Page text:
Culture

Healing after Abortion

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What Donald Trump doesn’t know about keeping hope alive.

I skipped out of the confessional,” she said. An overwhelming burden had been lifted.

For 29 years, Veronica (I’ve changed her name to protect her privacy) had avoided the Church and lived in “constant fear,” as she describes it, “that my secret would get out and the people I loved the most would be hurt the most.”

She had had two abortions. The first was at age 18, when “I made a choice I didn’t want to make,” as she remembers it, all too well.

For 29 years, the open wound of those two abortions affected every one of her relationships. “I felt like I was the only woman who had an abortion who felt so alone and isolated.”

Our culture and our politics do give women that impression: It’s but a choice, an exercise of freedom. It’s even expected, in certain circumstances, if one wants to have a career or continue a relationship. All these things are lies — especially the impression that there are no long-term consequences, that such intimate violence wouldn’t naturally change one’s life, so brutal a reality it is.

Veronica, influenced by her husband’s religious awakening, came to feel a tremendous need to confess her abortion. Previously she had had no idea how she would ever manage to tell a priest about what she had done. When she finally did, he was “so tender, so loving,” she remembers. And he told her about a group of “gals,” as he put it, who help women and men with healing after abortion. You need healing, he told her, urging her to seek out the Sisters of Life, which she eventually did.

RELATED: Please Politics, Help, Don’t Cause More Hurt on Abortion

“The Sisters were so gentle and so joyful,” she recalled during recent testimony to a pro-life commission that advises Cardinal Timothy Dolan of New York. The Sisters welcomed her and other women to a healing retreat, using words like “courage.” That one stuck in Veronica’s mind perhaps the most. “We used the word ‘abortion.’ The Sisters used it without condemnation.”

“We were able to walk past shame and fear.”

“The Sisters radiate the mercy of Jesus.”

They do this, of course, without compromising, without confusing anyone about where they stand on abortion; after all, they dedicate their lives, at radical personal sacrifice, to cultivating and nourishing a culture of life and love.

RELATED: No, Women Are Not ‘Punished’ for Having Abortions

“Go, pick up the pieces lest they be lost” (John 6:12). Cardinal John O’Connor used to quote this in urging his flock to minister to parents whose children had been aborted. Maybe a woman chose abortion somewhat casually. Maybe she felt she had no choice. There may have been a confluence of factors of lack of support or fear or even an impression of empowerment. Maybe the father insisted on it. Maybe he was told to have nothing to do with it. Whatever the circumstances, the late archbishop of New York wanted to help lives be saved and flourish, as does the current one. The Sisters of Life offer regular opportunities for hope and healing, with retreats and other means of accompaniment for anyone who wants to encounter God’s “limitless” mercy.

#share#This is the side of the pro-life movement that isn’t usually in the headlines. Abortion seldom makes the front pages — not unles, say,  a major presidential candidate puts his foot in his mouth. And so it was when Donald Trump answered a very typical question from Chris Matthews. The MSNBC host was asking about the mainstream caricature of those who oppose abortion. And Trump, betraying a total unfamiliarity with the ministries and attitudes and heart of the movement, bought into and fed the caricature.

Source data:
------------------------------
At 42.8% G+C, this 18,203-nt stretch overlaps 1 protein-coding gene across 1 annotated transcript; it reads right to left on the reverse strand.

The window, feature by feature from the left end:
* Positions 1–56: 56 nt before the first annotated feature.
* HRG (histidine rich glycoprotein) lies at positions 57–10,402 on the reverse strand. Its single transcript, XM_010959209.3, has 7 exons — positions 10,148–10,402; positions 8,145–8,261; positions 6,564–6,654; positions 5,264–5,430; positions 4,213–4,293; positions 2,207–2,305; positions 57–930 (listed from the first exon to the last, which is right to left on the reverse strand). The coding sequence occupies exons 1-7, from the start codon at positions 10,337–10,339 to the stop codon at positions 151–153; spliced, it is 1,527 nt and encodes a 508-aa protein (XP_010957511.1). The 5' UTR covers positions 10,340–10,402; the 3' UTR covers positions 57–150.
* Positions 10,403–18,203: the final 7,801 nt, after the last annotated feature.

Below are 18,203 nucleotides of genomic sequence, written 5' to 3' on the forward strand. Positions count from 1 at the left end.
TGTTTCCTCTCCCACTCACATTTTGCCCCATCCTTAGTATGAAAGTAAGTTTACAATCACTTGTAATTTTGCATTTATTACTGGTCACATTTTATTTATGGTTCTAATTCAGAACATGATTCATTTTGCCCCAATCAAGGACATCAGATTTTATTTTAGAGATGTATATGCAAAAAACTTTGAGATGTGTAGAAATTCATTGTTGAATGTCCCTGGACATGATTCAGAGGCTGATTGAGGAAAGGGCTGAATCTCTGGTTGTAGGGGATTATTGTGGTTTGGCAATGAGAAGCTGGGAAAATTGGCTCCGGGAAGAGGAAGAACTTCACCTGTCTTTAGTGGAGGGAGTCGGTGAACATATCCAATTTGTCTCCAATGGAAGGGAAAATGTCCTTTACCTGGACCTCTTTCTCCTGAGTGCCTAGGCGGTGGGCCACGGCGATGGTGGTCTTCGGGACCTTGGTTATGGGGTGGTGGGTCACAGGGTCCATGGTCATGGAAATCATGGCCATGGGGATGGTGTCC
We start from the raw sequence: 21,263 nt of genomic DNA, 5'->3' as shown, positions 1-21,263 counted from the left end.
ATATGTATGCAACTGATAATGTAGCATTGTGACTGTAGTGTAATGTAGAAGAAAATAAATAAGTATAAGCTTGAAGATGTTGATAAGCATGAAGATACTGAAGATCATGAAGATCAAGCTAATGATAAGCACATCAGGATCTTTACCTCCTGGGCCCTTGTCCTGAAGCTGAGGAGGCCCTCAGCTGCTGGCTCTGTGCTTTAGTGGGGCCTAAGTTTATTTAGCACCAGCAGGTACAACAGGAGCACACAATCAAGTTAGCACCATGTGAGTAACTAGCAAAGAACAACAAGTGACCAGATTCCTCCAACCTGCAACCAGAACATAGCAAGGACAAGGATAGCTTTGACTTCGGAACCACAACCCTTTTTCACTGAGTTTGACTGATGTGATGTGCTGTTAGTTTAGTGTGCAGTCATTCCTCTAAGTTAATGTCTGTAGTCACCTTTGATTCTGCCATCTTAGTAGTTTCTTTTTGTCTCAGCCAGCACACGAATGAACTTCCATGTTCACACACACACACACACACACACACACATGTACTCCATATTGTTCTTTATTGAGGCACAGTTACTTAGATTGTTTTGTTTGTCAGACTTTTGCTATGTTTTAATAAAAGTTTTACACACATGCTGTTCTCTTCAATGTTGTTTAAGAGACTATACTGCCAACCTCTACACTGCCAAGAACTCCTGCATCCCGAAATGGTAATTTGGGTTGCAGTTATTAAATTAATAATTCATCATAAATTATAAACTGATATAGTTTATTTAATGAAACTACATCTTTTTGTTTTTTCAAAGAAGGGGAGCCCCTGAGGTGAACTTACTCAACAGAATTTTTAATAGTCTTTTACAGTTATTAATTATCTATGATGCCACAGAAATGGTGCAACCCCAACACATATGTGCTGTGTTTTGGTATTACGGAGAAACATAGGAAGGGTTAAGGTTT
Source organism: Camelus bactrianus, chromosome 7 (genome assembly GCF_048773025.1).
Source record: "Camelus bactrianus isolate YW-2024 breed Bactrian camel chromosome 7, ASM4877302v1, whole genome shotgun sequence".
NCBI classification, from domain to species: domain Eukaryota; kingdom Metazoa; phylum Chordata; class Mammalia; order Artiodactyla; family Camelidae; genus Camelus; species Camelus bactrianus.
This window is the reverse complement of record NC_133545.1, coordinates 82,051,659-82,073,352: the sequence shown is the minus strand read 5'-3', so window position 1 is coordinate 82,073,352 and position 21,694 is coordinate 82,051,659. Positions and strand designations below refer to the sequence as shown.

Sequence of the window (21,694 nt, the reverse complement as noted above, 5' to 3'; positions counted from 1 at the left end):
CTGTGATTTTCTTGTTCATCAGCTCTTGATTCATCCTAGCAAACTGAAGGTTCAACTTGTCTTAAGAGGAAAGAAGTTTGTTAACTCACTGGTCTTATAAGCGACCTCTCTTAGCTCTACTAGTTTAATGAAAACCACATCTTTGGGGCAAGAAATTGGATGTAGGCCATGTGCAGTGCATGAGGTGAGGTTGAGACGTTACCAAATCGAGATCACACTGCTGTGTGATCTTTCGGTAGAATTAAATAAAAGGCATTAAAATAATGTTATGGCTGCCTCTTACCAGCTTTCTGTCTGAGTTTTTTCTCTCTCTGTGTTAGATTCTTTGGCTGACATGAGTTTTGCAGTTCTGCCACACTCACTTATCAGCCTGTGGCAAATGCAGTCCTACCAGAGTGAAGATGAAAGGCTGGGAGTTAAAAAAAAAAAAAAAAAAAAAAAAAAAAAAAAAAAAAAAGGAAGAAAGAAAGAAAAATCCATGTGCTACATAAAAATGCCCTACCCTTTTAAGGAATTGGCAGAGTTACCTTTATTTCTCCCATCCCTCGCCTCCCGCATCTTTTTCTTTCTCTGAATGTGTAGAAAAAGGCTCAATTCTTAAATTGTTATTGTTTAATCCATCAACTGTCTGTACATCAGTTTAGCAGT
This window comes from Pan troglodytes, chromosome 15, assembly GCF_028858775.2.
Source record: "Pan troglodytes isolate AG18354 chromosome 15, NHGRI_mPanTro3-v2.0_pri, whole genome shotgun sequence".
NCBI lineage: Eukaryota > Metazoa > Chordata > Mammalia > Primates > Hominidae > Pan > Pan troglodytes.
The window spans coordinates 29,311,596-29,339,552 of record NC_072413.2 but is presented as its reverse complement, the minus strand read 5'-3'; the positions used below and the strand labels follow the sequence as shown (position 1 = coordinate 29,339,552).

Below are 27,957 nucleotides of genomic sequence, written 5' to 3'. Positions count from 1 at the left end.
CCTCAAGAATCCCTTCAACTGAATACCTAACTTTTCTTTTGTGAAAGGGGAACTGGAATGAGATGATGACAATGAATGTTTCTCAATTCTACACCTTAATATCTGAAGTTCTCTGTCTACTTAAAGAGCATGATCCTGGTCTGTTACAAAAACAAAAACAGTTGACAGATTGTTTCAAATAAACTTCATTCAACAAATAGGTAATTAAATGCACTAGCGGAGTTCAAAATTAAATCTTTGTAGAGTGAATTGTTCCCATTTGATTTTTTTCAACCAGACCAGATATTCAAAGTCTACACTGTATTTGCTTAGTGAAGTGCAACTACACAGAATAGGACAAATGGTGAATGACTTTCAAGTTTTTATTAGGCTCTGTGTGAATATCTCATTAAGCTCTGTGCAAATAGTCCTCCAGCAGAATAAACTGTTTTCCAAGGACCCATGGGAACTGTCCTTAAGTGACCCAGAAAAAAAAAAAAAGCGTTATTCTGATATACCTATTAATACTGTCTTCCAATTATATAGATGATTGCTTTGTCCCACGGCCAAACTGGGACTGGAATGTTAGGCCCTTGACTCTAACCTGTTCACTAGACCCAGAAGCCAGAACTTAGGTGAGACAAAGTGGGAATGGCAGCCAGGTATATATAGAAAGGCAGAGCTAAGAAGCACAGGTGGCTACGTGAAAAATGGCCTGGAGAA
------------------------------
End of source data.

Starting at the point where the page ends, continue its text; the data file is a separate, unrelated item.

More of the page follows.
It would do him good to meet the community of women religious that O’Connor founded 25 years ago. The cardinal had pledged that anyone who was pregnant and needed help could come to the Church in New York and find it. The Sisters would be at the heart of that help. 

RELATED: Punishing Women for Abortion — Trump Contradicts Centuries of Legal Experience

O’Connor founded the Sisters of Life so that men and women who felt as if their lives had ended with the abortion of a child would come to know better. He wanted them to be healed. He wanted them to know of the love of their Creator, and to have an opportunity to develop a relationship with Him and with the child who was missing from their lives.

When the Trump controversy exploded, the New York Times, noting what seemed like a unanimous rebuke of Trump by pro-life leaders, quoted a political scientist as saying, “It’s been a very successful message, portraying women as victims. Trump’s remark really conflicts with that strategy.”

#related#For women like Veronica, it’s not so much a strategy as the chance for transformation. They come to trust themselves and their children to the merciful hand of God.

I spent Holy Saturday with the Sisters of Life, during one of the rare times when they are not out and about, healing wounds and saving lives. This day, they were in complete silence, encountering the love of a God who would willingly die on a cross for the salvation of man. They began the morning singing the Lamentations of Jeremiah. It seemed the cry of our day, of women and men for whom any mention of abortion is like salt in a wound. For the likes of the Sisters of Life, hope is not a strategy but the answer to every painful question. If Donald Trump or Hillary Clinton encountered them, he or she and our politics might never be the same. They certainly wouldn’t hurt as much.

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